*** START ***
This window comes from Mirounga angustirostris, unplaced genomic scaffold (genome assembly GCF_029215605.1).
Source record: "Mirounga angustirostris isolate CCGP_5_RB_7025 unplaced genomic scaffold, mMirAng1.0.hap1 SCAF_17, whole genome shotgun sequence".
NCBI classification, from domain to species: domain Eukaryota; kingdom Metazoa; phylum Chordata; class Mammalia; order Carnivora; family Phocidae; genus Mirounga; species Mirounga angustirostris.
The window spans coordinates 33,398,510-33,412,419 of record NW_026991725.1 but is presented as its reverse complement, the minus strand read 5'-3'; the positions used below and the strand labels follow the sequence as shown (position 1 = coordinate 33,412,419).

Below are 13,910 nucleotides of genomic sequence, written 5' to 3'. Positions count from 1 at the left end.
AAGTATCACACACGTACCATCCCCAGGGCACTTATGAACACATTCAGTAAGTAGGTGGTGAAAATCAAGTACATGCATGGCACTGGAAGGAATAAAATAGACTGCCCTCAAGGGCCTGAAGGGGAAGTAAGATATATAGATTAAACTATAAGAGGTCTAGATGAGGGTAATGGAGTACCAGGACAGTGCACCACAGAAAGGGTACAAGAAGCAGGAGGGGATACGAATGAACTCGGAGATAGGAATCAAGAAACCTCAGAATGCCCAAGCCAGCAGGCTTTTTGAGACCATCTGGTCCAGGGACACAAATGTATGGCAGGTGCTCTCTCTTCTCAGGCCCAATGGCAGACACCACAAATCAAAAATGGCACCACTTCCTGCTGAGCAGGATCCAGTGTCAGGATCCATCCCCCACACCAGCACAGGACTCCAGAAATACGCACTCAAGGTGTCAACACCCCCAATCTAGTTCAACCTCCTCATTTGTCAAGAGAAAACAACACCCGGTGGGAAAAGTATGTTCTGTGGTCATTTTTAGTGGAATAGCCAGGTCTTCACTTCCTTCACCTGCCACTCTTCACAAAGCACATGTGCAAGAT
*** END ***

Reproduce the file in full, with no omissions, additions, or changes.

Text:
This window comes from Mirounga angustirostris, unplaced genomic scaffold (genome assembly GCF_029215605.1).
Source record: "Mirounga angustirostris isolate CCGP_5_RB_7025 unplaced genomic scaffold, mMirAng1.0.hap1 SCAF_17, whole genome shotgun sequence".
NCBI classification, from domain to species: domain Eukaryota; kingdom Metazoa; phylum Chordata; class Mammalia; order Carnivora; family Phocidae; genus Mirounga; species Mirounga angustirostris.
The window spans coordinates 33,398,510-33,412,419 of record NW_026991725.1 but is presented as its reverse complement, the minus strand read 5'-3'; the positions used below and the strand labels follow the sequence as shown (position 1 = coordinate 33,412,419).

Below are 13,910 nucleotides of genomic sequence, written 5' to 3'. Positions count from 1 at the left end.
AAGTATCACACACGTACCATCCCCAGGGCACTTATGAACACATTCAGTAAGTAGGTGGTGAAAATCAAGTACATGCATGGCACTGGAAGGAATAAAATAGACTGCCCTCAAGGGCCTGAAGGGGAAGTAAGATATATAGATTAAACTATAAGAGGTCTAGATGAGGGTAATGGAGTACCAGGACAGTGCACCACAGAAAGGGTACAAGAAGCAGGAGGGGATACGAATGAACTCGGAGATAGGAATCAAGAAACCTCAGAATGCCCAAGCCAGCAGGCTTTTTGAGACCATCTGGTCCAGGGACACAAATGTATGGCAGGTGCTCTCTCTTCTCAGGCCCAATGGCAGACACCACAAATCAAAAATGGCACCACTTCCTGCTGAGCAGGATCCAGTGTCAGGATCCATCCCCCACACCAGCACAGGACTCCAGAAATACGCACTCAAGGTGTCAACACCCCCAATCTAGTTCAACCTCCTCATTTGTCAAGAGAAAACAACACCCGGTGGGAAAAGTATGTTCTGTGGTCATTTTTAGTGGAATAGCCAGGTCTTCACTTCCTTCACCTGCCACTCTTCACAAAGCACATGTGCAAGAT